Drinking + Driving + Lying = -$67,000
Reasons for judgement were released today showing the potential consequences of driving after drinking and lying to ICBC about one’s level of intoxication.
In 2004 the Plaintiff was involved in a serious single vehicle accident. His vehicle was totaled and the amount of his own vehicle damage was $67,000.
He told ICBC that “I had no alcohol to drink on the day of the accident. I may have had one or two drinks in the twenty four hours prior to the accident”. It turns out this was false.
ICBC refused to pay the Plaintiff’s own damage claim. The Plaintiff sued ICBC for the value of the vehicle damage.
The evidence of a blood alcohol analyst was tendered by ICBC which showed that his evidence of ‘one or two drinks‘ was “inconsistent with the results of the blood sample analysis“.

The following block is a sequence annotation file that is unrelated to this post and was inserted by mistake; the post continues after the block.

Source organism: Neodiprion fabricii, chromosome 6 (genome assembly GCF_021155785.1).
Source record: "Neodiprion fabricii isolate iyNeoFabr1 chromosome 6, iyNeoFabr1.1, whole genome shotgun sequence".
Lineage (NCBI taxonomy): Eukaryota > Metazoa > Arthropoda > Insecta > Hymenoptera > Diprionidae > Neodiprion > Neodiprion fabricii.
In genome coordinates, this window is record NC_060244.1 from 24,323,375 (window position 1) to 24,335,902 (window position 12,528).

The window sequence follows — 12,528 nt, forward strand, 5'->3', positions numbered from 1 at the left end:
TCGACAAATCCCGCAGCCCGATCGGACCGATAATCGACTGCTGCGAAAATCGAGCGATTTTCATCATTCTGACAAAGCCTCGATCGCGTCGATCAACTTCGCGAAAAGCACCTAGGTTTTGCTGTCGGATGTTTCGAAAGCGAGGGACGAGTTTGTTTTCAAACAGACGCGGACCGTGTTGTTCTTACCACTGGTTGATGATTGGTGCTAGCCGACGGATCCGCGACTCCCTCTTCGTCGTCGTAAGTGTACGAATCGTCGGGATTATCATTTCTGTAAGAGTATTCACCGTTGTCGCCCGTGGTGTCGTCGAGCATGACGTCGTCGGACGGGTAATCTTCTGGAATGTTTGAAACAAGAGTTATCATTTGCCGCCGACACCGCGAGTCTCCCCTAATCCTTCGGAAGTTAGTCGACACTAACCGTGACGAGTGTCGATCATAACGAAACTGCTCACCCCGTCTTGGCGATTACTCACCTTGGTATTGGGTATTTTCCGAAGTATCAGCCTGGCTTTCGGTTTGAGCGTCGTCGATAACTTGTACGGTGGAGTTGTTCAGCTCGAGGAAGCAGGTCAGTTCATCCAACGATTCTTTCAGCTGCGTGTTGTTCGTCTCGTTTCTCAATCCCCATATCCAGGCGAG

In the end ICBC refused to pay out the Plaintiff’s claim because of his false statement to ICBC. Section 19(1)(e) of the then Insurance (Motor Vehicle) Act states that if an insured makes a willfully false statement with respect to an ICBC claim under their plan of insurance the claim can be rendered invalid.
Mr. Justice Masuhara concluded that ICBC was right in refusing to honour the Plaintiff’s claim and dismissed the lawsuit finding that “It is apparent to me that (the Plaintiff) was seriously intoxicated the night before the accident…He had a responsibility out of good faith to his insurer to disclose at least that he could not recall because of his drinking, instead of stating that he ‘may have had’ one or two beers…which can be taken as a statement of minimal consumption….I conclude, regrettably, that the evidence is clear and cogent that (the Plaintiff) did not have a belief in the truth of the statement he provided regarding his alcohol consumption‘.